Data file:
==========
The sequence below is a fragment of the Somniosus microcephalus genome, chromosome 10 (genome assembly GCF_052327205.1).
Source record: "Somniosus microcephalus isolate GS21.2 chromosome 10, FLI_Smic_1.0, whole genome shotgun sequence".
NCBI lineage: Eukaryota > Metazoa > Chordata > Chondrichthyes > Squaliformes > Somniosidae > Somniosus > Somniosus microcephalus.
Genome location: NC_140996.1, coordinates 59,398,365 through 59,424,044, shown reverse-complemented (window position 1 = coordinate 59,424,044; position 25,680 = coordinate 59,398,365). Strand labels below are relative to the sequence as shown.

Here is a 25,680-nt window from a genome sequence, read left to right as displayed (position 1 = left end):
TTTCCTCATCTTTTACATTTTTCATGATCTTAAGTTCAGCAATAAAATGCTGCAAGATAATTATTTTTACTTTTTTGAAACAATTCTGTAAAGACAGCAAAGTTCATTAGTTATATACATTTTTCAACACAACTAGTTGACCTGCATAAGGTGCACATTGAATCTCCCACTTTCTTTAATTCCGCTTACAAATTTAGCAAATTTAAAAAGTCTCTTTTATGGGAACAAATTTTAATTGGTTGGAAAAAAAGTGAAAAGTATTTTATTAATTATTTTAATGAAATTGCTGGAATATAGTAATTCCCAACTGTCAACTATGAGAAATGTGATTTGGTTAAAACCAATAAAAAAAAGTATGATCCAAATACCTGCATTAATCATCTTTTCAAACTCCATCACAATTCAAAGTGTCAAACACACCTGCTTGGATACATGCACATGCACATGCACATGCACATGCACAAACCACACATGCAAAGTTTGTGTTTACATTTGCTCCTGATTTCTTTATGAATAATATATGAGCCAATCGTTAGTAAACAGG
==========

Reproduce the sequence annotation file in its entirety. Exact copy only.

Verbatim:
The sequence below is a fragment of the Somniosus microcephalus genome, chromosome 10 (genome assembly GCF_052327205.1).
Source record: "Somniosus microcephalus isolate GS21.2 chromosome 10, FLI_Smic_1.0, whole genome shotgun sequence".
NCBI lineage: Eukaryota > Metazoa > Chordata > Chondrichthyes > Squaliformes > Somniosidae > Somniosus > Somniosus microcephalus.
Genome location: NC_140996.1, coordinates 59,398,365 through 59,424,044, shown reverse-complemented (window position 1 = coordinate 59,424,044; position 25,680 = coordinate 59,398,365). Strand labels below are relative to the sequence as shown.

Here is a 25,680-nt window from a genome sequence, read left to right as displayed (position 1 = left end):
TTTCCTCATCTTTTACATTTTTCATGATCTTAAGTTCAGCAATAAAATGCTGCAAGATAATTATTTTTACTTTTTTGAAACAATTCTGTAAAGACAGCAAAGTTCATTAGTTATATACATTTTTCAACACAACTAGTTGACCTGCATAAGGTGCACATTGAATCTCCCACTTTCTTTAATTCCGCTTACAAATTTAGCAAATTTAAAAAGTCTCTTTTATGGGAACAAATTTTAATTGGTTGGAAAAAAAGTGAAAAGTATTTTATTAATTATTTTAATGAAATTGCTGGAATATAGTAATTCCCAACTGTCAACTATGAGAAATGTGATTTGGTTAAAACCAATAAAAAAAAGTATGATCCAAATACCTGCATTAATCATCTTTTCAAACTCCATCACAATTCAAAGTGTCAAACACACCTGCTTGGATACATGCACATGCACATGCACATGCACATGCACAAACCACACATGCAAAGTTTGTGTTTACATTTGCTCCTGATTTCTTTATGAATAATATATGAGCCAATCGTTAGTAAACAGG